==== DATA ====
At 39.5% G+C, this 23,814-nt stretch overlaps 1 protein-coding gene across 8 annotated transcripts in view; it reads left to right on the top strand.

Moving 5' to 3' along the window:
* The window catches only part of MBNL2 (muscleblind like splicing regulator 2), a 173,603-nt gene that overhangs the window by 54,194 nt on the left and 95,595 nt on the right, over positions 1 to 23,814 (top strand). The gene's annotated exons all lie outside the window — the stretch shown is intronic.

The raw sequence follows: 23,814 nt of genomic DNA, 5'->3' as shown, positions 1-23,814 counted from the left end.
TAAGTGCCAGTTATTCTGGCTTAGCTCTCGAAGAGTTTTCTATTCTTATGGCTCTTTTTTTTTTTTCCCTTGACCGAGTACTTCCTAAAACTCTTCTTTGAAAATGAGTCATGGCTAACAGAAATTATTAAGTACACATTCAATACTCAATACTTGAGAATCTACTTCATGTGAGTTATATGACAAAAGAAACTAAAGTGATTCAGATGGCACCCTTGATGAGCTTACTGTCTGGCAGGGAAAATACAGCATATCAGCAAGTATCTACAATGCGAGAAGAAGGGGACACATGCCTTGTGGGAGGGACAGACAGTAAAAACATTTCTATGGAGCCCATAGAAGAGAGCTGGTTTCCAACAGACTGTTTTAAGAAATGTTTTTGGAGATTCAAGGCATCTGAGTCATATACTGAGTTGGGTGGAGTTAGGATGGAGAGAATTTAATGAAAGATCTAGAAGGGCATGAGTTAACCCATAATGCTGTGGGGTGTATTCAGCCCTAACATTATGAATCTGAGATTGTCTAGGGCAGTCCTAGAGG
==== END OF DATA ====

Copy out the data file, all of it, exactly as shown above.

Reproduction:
At 39.5% G+C, this 23,814-nt stretch overlaps 1 protein-coding gene across 8 annotated transcripts in view; it reads left to right on the top strand.

Moving 5' to 3' along the window:
* The window catches only part of MBNL2 (muscleblind like splicing regulator 2), a 173,603-nt gene that overhangs the window by 54,194 nt on the left and 95,595 nt on the right, over positions 1 to 23,814 (top strand). The gene's annotated exons all lie outside the window — the stretch shown is intronic.

The raw sequence follows: 23,814 nt of genomic DNA, 5'->3' as shown, positions 1-23,814 counted from the left end.
TAAGTGCCAGTTATTCTGGCTTAGCTCTCGAAGAGTTTTCTATTCTTATGGCTCTTTTTTTTTTTTCCCTTGACCGAGTACTTCCTAAAACTCTTCTTTGAAAATGAGTCATGGCTAACAGAAATTATTAAGTACACATTCAATACTCAATACTTGAGAATCTACTTCATGTGAGTTATATGACAAAAGAAACTAAAGTGATTCAGATGGCACCCTTGATGAGCTTACTGTCTGGCAGGGAAAATACAGCATATCAGCAAGTATCTACAATGCGAGAAGAAGGGGACACATGCCTTGTGGGAGGGACAGACAGTAAAAACATTTCTATGGAGCCCATAGAAGAGAGCTGGTTTCCAACAGACTGTTTTAAGAAATGTTTTTGGAGATTCAAGGCATCTGAGTCATATACTGAGTTGGGTGGAGTTAGGATGGAGAGAATTTAATGAAAGATCTAGAAGGGCATGAGTTAACCCATAATGCTGTGGGGTGTATTCAGCCCTAACATTATGAATCTGAGATTGTCTAGGGCAGTCCTAGAGG